Imagine that you are creating a web server for practicing purposes using CentOS or RHEL 7, once you finished installing the OS, assigning an IP, changing the hostname, blah blah blah, and more blah, you go straight to the httpd package download and installation using YUM and guest what…? you receive the following message:

Don’t panic!!! this is something that can be fixed in a few steps.

In the case of CentOS, it comes with several repositories configured and as We are so got used to just install the OS and start downloading packages you probably forgot that these repositories need internet access. As for RHEL, you will need a valid subscription in order to access to their repositories and download packages, but guess what..? I will show you how to create your own local yum repository using the same ISO/DVD you used for the OS installation.

Some of us (including myself), create this type of lab environment within a separated network without internet access and oh boy… it gets really bad when you try to install a package, You download the .rpm or src.rpm file, try to install but where are the dependencies???, trust me, it gets really really bad.

But anyway, lets put our hands to work,

First of all, you’ll need to make sure that you iso is mapped ( in the case of a VM), or the DVD or USB dongle if using a physical equipment, I am using a VM on VMware Workstation, make sure that the ISO appears as Connected, I have also the option Connect at power on checked just to make sure my ISO will be mapped once the server has been removed.

Mapping is not the same as mounting, in the case of having a minimal installation (in this case), the ISO will be mapped and available for mounting (/dev/sr0).

Let’s start by creating a folder where We’ll be copying the files from the ISO. I recommend this method since you would not be depending on the iso anymore but will be occupying some space in the OS, the folder will be called: local_repo and will be under the /media folder

$sudo mkdir /media/local_repo

Next mapping the ISO through its device (/dev/sr0), I will use the folder /tmp as a mount point

Making sure is not mounted by running

$ df


Mount the iso using the following command

$sudo mount /dev/sr0 /tmp

Confirm that the device has been mounted with the df command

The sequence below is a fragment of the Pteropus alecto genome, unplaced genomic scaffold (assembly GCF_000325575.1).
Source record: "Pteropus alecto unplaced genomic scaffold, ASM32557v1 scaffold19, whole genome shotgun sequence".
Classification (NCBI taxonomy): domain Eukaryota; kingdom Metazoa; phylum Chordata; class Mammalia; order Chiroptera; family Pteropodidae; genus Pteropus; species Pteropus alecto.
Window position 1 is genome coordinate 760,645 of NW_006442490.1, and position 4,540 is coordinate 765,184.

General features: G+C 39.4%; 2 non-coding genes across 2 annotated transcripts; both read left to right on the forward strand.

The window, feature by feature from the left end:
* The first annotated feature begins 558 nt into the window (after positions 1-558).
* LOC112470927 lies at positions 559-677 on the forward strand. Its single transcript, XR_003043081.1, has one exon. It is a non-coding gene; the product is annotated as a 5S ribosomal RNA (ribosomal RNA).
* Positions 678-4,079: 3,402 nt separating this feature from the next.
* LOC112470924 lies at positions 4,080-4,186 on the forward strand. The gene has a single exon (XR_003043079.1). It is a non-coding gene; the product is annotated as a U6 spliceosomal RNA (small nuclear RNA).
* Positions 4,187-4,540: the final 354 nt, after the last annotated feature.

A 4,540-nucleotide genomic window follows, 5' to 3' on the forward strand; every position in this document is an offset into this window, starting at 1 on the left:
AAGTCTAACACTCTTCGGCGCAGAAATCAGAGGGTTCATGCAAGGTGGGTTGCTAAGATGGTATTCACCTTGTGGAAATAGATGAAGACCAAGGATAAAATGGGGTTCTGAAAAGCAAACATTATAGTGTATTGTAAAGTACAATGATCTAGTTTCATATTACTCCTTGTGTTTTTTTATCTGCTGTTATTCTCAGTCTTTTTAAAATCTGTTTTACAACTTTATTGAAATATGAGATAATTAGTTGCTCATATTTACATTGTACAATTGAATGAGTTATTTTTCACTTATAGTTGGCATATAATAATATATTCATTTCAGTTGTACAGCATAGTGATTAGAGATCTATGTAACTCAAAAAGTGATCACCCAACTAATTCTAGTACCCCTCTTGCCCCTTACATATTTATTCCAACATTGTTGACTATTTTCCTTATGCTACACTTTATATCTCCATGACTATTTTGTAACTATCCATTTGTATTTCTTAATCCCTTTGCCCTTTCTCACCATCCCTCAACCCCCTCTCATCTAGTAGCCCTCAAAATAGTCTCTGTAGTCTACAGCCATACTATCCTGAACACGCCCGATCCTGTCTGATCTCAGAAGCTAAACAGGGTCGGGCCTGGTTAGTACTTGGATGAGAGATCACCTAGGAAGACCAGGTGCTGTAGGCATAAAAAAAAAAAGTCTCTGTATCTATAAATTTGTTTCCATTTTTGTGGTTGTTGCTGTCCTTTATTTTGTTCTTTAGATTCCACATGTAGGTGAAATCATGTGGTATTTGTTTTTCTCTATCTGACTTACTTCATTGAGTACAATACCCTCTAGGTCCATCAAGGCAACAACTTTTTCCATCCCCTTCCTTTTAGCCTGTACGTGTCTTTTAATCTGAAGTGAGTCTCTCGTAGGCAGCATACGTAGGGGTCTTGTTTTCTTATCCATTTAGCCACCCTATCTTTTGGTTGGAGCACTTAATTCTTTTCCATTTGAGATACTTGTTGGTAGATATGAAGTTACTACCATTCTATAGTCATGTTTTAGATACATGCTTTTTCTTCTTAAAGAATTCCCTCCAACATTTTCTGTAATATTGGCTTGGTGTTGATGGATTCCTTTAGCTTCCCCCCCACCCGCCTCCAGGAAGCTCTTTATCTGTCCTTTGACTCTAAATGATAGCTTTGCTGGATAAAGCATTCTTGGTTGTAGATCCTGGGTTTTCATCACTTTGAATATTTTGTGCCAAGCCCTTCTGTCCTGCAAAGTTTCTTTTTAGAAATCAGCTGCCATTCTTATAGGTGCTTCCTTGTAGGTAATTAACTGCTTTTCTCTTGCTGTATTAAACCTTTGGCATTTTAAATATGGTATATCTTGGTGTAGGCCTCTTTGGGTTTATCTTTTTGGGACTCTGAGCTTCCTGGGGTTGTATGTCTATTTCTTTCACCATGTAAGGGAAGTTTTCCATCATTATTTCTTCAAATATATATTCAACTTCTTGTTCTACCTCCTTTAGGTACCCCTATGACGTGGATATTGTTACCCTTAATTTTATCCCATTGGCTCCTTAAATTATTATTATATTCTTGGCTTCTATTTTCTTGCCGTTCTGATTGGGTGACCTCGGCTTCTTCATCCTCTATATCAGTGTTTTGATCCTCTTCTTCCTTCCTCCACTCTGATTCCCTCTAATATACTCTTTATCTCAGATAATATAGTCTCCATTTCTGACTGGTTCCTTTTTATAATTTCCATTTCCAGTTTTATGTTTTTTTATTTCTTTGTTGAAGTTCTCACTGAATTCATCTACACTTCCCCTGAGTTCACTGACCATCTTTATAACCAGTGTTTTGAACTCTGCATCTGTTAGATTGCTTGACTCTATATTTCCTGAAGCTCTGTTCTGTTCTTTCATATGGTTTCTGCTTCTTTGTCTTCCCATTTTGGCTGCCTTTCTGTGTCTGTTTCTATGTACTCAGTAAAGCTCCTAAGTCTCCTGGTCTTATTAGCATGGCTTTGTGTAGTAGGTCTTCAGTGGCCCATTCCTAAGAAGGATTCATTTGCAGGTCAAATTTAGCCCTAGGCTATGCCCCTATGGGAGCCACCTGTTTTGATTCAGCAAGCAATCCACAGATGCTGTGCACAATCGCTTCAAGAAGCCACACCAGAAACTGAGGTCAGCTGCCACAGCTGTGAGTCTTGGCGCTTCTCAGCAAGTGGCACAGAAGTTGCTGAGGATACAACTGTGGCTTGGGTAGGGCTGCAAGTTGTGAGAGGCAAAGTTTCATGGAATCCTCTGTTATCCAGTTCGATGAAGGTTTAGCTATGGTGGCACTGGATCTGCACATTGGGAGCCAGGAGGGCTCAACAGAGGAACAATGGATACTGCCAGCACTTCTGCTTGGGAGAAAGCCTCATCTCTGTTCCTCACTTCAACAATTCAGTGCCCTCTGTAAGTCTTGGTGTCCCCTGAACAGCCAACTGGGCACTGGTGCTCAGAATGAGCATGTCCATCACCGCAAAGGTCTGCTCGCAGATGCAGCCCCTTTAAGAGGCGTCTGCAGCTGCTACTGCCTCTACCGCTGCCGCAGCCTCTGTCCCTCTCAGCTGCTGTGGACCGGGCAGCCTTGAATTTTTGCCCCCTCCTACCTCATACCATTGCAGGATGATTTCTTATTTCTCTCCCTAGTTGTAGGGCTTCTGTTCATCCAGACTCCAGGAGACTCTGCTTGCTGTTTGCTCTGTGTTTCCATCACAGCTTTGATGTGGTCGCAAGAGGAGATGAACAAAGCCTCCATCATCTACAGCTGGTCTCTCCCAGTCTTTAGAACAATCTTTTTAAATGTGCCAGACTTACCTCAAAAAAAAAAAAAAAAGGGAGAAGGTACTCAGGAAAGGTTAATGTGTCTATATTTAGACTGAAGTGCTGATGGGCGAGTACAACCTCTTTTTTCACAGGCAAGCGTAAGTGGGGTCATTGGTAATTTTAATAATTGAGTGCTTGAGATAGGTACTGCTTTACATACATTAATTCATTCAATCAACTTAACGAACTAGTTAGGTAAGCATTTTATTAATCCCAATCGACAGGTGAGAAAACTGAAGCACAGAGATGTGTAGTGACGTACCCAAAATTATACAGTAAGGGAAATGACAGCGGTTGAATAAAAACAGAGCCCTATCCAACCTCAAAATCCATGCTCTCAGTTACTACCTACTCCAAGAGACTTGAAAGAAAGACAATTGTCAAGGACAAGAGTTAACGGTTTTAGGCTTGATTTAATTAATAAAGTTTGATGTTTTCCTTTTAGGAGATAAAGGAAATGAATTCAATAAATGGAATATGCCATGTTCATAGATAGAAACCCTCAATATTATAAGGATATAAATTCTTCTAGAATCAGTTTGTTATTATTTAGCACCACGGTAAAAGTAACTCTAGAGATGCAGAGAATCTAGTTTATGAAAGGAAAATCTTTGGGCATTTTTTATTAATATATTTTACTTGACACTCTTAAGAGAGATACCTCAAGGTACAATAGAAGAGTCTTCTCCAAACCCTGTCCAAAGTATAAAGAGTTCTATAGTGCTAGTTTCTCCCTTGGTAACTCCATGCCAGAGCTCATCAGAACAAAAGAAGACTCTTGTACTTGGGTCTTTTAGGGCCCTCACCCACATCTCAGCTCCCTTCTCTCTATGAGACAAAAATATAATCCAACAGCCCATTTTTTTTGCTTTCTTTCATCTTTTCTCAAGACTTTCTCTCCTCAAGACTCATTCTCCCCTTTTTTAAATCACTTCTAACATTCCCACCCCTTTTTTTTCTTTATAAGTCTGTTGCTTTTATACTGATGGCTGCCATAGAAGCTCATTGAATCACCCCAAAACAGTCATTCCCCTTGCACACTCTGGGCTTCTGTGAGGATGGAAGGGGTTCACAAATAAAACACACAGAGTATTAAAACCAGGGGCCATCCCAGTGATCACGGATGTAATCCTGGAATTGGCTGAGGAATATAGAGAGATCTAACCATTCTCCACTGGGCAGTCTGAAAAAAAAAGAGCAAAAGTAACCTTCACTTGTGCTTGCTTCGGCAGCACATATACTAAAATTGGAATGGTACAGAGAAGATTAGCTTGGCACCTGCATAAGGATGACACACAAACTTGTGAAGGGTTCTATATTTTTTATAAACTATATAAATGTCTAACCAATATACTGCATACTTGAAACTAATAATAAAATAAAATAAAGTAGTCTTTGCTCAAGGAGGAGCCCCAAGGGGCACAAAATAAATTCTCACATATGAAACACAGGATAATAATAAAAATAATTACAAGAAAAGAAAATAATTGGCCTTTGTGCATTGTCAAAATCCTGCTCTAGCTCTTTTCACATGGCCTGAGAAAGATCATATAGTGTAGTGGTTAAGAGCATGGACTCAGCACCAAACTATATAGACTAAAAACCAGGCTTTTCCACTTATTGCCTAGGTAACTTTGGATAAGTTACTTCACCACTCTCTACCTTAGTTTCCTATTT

Once mounted, We’ll proceed with copying the information from the mount point to our local repository folder

$ sudo cp -rf /tmp/* /media/local_repo

Time to create our local repository file, in CentOS/REHL the repository files can be found under /etc/yum.repos.d/ folder, go there using the cd command and list what’s inside that folder, in CentOS, you will find a lot of .repo files corresponding to the CentOS repositories, remember that this was the ones that did not work for us due to our lack of internet access.

$cd /etc/yum.repos.d/


At this point, We need to create our own local repo in order to install the packages available in the ISO,

Important to remember that the ISO has tons of available packages that can be used for installing if a CD/local repo is configured, when We are on the installation screen we have the chance  to select what type of installation we want, according to that, the packages will be taken from the DVD/ISO.

Delete those unnecessary files in this folder, (which will be all of them).

$ sudo rm -rf *

Create a file called: local.repo, I use VI as my default text editor, use your favorite one.

We will need to declare the following values:

repo id = Repository identity, keep in mind that his value goes between [] and you cannot use spaces between words, I recommend you to use _

repo name =  Any name you would like to set

baseurl= location of the files, in this case /media/local_repo – When locally the syntaxis will be baseurl=file:///<path-to-files>   When remote baseurl=http://<path-or-url-to.files>

enabled = 1 for yes, 0 for no

gpgcheck = checks for gpg key signature check, for this purpose it will set to 0 as no.

gpgkey =  no needed, in the case that is needed, you will need to specify the path where the rpm-gpg-key is located, whether if locally or remote.

Ours will be like this:


name = Local


gpgchek= 0


Save and exit.

The result will be:

Time to test our new local repository by making a yum makecache, this command is useful if you want to make sure that the cache is fully up to date with all metadata. This will list the current repositories available (Local).

$ sudo yum makecache

$sudo yum repolist



And finally, proceed with the download and installation of our so desired httpd package.

$ sudo yum install httpd

And that’s it, wasn’t hard was it?, from now on you will not need the use of an external repository if you need something that can be found in the installation ISO, also gives you the flexibility of installing the package’s dependencies as well.

Creating your own local yum repository gives you more options on how to manage packages on your CentOS/Redhat system even without paid RHN subscription.


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